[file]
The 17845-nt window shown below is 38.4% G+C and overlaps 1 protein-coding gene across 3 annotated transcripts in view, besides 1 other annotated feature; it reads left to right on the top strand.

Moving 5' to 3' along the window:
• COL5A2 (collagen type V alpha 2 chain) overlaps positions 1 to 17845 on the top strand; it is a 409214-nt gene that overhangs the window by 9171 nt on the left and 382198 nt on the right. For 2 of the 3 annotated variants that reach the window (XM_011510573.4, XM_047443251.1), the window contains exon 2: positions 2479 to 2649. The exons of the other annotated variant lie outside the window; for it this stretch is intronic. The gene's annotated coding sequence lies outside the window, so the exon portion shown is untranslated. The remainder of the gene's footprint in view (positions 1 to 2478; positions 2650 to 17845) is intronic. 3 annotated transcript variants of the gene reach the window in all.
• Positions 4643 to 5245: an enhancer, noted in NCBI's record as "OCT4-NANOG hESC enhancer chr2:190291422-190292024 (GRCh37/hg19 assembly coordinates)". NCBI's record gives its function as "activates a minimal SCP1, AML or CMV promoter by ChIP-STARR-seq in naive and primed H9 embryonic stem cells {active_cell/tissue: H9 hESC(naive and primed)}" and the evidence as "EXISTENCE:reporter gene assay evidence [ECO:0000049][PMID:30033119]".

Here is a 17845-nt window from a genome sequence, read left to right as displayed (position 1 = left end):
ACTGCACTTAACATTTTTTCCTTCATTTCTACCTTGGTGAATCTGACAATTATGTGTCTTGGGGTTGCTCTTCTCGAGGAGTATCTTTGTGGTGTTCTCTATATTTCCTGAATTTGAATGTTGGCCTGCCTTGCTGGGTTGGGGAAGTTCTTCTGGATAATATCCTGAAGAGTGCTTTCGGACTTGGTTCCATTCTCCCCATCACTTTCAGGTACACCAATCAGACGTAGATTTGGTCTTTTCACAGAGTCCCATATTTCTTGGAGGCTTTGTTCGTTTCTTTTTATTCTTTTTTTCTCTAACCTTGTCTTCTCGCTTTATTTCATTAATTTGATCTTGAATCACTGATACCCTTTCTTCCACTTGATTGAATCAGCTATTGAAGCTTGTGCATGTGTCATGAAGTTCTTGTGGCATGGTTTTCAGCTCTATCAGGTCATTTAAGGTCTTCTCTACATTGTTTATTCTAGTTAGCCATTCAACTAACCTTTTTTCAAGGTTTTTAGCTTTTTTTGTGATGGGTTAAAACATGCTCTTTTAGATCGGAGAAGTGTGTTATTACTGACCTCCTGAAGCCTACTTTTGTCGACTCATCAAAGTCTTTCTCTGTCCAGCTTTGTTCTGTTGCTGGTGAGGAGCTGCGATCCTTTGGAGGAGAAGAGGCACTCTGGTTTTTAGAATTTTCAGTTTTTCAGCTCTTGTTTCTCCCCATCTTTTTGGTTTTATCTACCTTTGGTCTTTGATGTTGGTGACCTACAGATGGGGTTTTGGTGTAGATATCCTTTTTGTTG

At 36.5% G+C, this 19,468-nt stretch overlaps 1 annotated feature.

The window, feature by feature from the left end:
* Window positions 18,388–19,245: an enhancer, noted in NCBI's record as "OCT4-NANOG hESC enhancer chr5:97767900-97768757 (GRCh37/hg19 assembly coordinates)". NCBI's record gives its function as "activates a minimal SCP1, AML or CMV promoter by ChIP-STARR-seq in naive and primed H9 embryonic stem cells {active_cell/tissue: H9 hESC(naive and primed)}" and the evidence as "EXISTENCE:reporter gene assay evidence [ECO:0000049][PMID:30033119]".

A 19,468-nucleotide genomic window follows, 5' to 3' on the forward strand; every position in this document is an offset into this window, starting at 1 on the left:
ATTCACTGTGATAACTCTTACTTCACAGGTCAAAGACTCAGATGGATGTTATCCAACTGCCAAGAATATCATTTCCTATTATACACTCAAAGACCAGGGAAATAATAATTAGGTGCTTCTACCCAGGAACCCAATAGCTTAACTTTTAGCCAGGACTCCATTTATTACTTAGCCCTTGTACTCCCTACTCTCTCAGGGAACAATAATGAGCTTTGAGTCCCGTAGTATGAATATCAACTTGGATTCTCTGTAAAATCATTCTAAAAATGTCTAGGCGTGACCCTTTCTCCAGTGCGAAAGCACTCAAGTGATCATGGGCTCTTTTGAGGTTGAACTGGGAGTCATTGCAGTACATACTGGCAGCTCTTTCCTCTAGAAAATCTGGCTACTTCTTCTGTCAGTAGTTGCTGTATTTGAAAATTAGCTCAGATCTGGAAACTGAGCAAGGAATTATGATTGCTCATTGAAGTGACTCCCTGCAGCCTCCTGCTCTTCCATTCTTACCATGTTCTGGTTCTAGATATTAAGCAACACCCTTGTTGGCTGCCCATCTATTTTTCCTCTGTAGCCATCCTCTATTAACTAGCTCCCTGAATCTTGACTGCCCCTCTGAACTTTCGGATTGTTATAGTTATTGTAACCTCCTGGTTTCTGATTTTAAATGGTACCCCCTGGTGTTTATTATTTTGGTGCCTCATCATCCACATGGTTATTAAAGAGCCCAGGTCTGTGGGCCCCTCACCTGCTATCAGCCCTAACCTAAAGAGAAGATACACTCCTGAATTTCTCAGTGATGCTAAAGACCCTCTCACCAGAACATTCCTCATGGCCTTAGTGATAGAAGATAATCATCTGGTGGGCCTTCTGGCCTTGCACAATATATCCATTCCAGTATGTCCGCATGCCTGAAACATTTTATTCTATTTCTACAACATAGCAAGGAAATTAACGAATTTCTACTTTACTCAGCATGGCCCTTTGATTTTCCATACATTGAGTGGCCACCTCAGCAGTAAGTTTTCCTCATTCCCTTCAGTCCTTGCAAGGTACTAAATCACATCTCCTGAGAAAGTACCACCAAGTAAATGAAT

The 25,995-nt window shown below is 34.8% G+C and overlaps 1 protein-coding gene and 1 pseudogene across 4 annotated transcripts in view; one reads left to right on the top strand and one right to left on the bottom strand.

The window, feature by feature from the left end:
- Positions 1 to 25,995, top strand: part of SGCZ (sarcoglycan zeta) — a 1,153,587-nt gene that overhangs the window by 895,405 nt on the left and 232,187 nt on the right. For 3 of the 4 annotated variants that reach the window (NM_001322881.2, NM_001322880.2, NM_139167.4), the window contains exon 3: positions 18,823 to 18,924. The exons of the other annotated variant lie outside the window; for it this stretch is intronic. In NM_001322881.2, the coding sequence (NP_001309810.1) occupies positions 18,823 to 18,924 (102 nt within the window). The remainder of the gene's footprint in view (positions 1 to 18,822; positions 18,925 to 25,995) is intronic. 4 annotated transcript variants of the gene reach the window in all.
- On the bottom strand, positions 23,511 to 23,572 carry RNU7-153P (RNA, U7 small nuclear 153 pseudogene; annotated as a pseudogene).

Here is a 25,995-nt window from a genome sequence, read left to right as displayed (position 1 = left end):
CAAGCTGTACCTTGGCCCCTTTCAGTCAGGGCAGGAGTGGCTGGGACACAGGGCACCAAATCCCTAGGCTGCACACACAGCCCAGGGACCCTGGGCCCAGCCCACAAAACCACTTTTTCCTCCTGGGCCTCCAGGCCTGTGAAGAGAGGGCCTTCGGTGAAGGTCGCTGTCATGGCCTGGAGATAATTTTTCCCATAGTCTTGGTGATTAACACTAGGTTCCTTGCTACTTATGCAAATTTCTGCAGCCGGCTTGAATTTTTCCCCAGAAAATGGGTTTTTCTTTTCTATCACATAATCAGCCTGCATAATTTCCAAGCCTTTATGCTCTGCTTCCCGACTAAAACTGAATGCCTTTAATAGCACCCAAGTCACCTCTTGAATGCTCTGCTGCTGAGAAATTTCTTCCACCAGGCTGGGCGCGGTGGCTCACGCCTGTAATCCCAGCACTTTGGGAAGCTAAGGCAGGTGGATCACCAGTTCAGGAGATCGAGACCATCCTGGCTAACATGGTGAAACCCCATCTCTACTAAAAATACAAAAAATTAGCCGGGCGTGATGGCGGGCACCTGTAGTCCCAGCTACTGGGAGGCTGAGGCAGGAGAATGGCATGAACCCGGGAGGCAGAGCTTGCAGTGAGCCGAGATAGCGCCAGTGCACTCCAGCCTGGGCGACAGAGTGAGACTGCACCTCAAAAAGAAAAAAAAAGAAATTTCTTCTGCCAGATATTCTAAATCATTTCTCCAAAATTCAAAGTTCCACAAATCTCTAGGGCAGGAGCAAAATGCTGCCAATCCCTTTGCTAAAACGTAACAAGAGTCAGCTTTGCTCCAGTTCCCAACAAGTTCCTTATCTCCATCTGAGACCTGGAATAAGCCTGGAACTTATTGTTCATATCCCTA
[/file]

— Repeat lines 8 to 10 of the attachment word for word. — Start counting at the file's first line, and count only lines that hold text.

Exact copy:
The window, feature by feature from the left end:
* Window positions 18,388–19,245: an enhancer, noted in NCBI's record as "OCT4-NANOG hESC enhancer chr5:97767900-97768757 (GRCh37/hg19 assembly coordinates)". NCBI's record gives its function as "activates a minimal SCP1, AML or CMV promoter by ChIP-STARR-seq in naive and primed H9 embryonic stem cells {active_cell/tissue: H9 hESC(naive and primed)}" and the evidence as "EXISTENCE:reporter gene assay evidence [ECO:0000049][PMID:30033119]".

A 19,468-nucleotide genomic window follows, 5' to 3' on the forward strand; every position in this document is an offset into this window, starting at 1 on the left: